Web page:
Google+ differentiates because it distinguishes relationship type
Google is hoping to appeal to online users’ desire to distinguish between different types of contacts, but the social networking venture is marred by the failure of 2010’s Buzz.
Facebook alternative Google+ aims for ‘subtle social networking’
Wednesday June 29 2011 by Mark Richards
Google’s alternative to Facebook, Google+, has finally been unveiled by the search engine giant – and there are high hopes that it will be more of a hit than Google Buzz.
The new project is certainly ambitious, aiming to reflect the nuance of real life social relationships and connections while doing away with the “sloppy” and “insensitive” approach taken by existing social networks.
Google claims that the subtle differences between types of relationships – be they familial, friendship or professional – need to be more subtly defined online.
Google+ seeks to address this with its +Circles software, enabling users to define their own social circles into which they can group their various contacts. For example, users may choose to have one group for food lovers, entitled Foodies, and another for best friends, and so on.
Other additions include +Sparks, +Hangouts and +Instant Upload, offering fresh ways of tagging content, having face-to-face conversations with friends and uploading photos and videos.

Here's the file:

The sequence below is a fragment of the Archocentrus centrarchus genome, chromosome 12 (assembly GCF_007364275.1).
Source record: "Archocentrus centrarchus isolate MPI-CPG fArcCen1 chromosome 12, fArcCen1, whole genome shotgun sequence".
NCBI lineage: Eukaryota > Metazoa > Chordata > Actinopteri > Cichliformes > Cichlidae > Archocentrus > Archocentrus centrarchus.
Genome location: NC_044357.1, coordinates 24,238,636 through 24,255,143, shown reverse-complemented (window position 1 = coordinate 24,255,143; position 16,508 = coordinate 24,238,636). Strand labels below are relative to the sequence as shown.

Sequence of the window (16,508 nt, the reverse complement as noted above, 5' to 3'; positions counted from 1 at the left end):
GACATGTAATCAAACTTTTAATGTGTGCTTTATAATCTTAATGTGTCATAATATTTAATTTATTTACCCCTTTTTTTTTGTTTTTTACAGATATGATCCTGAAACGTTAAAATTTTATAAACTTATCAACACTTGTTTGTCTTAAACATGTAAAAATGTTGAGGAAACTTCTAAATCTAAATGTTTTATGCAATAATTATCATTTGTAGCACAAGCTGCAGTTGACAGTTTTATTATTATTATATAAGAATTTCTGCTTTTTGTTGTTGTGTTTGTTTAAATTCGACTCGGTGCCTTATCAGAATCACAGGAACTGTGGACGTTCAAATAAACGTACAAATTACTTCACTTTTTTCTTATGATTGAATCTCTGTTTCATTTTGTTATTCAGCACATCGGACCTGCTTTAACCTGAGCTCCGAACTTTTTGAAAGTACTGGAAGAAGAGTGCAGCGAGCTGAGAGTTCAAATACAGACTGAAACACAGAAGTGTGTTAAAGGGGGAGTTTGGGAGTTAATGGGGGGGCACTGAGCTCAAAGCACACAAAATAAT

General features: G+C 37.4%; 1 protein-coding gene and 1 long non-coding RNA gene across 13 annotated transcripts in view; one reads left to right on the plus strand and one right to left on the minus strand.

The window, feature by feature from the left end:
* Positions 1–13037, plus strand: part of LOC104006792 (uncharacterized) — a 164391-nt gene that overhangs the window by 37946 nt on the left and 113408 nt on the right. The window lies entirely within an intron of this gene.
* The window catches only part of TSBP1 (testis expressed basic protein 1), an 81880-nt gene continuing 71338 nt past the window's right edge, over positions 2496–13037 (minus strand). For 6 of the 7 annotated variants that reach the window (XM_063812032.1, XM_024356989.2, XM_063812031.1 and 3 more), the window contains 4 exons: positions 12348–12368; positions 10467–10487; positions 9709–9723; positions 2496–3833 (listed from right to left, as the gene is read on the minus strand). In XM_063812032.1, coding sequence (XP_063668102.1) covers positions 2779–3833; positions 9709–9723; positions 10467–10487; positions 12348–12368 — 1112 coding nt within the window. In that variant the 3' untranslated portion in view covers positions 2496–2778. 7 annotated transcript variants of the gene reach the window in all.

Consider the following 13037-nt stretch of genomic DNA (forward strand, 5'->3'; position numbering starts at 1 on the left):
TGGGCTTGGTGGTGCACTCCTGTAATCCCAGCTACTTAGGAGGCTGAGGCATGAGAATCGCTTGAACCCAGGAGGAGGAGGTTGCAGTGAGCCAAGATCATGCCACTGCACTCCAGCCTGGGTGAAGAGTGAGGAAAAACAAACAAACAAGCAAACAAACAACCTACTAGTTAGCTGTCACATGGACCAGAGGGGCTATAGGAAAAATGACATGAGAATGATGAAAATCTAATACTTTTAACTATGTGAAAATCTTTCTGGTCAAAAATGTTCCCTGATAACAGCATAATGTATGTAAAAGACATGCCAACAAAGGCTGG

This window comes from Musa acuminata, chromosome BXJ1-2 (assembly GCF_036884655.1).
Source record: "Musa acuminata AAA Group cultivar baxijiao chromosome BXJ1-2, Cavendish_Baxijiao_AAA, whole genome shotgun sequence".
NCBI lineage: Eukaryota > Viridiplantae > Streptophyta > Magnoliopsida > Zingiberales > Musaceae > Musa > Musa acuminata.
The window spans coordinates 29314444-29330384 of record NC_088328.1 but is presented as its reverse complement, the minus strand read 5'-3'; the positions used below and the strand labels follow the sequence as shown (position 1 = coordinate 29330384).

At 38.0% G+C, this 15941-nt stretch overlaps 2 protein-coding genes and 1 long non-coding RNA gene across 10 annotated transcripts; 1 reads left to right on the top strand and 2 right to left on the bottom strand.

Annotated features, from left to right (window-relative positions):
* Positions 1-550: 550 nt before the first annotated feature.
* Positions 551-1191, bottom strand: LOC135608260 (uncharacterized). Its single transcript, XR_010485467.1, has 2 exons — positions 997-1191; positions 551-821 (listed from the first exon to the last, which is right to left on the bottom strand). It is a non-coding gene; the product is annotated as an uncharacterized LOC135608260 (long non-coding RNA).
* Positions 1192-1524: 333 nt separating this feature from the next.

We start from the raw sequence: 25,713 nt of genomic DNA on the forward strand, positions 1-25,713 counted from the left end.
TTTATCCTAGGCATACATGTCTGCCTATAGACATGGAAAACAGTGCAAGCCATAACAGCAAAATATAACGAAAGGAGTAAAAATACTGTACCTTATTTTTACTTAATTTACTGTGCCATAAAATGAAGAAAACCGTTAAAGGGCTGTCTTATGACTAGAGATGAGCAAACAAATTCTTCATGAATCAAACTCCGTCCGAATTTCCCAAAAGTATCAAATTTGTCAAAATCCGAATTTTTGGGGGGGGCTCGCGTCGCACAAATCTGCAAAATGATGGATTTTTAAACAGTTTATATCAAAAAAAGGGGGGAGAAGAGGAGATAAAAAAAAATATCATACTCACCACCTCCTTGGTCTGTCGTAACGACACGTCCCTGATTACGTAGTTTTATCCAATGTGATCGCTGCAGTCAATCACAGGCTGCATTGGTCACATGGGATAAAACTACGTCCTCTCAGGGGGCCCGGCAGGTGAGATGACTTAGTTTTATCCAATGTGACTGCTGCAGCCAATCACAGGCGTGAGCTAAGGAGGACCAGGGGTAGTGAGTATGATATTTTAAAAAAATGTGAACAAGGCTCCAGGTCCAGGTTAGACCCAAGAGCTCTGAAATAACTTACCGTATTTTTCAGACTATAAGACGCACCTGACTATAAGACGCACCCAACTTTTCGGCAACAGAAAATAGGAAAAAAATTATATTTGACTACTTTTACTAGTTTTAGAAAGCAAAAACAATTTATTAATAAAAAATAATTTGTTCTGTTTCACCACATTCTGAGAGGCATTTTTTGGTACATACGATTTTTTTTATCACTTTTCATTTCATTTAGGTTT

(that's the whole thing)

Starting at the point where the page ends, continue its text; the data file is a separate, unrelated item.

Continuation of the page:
There are also clear signs that Google is trying to move away from last year’s social networking flop, Buzz.
Buzz was widely criticised for breaching people’s privacy, because it automatically created a circle of friends based on people’s most regular interactions.
More often than not, these were work colleagues, which people found problematic. The major issue was that it became very easy for anyone using Buzz to establish who you were most regularly in contact with.
With Google+ however, the emphasis is very much on permissions and privacy with respect to choosing who receives what content.
For the +Location, location, location feature, Google notes: “With Google+ you can add your location to every post. (Or not. It’s always up to you.)”
Later on Google makes a similar claim about the +Instant Upload feature – which enables users to opt to have any photos taken on mobile devices to automatically be uploaded to the cloud.
“While you’re snapping pictures, and with your permission, Google+ adds your photos to a private album in the cloud. This way they’re always available across your devices – ready to share as you see fit,” the search engine giant notes in a blog post.
Google cannot be faulted for the ambition of the project, but the search engine certainly has a lot to prove after the poor reception for Buzz.
Living Streams “Improving clients’ profitability through better use of the internet”.
Search Engine Optimisation Company
Website Design Company Uk
Internet Advertising Service
Social media campaign
Email marketing agency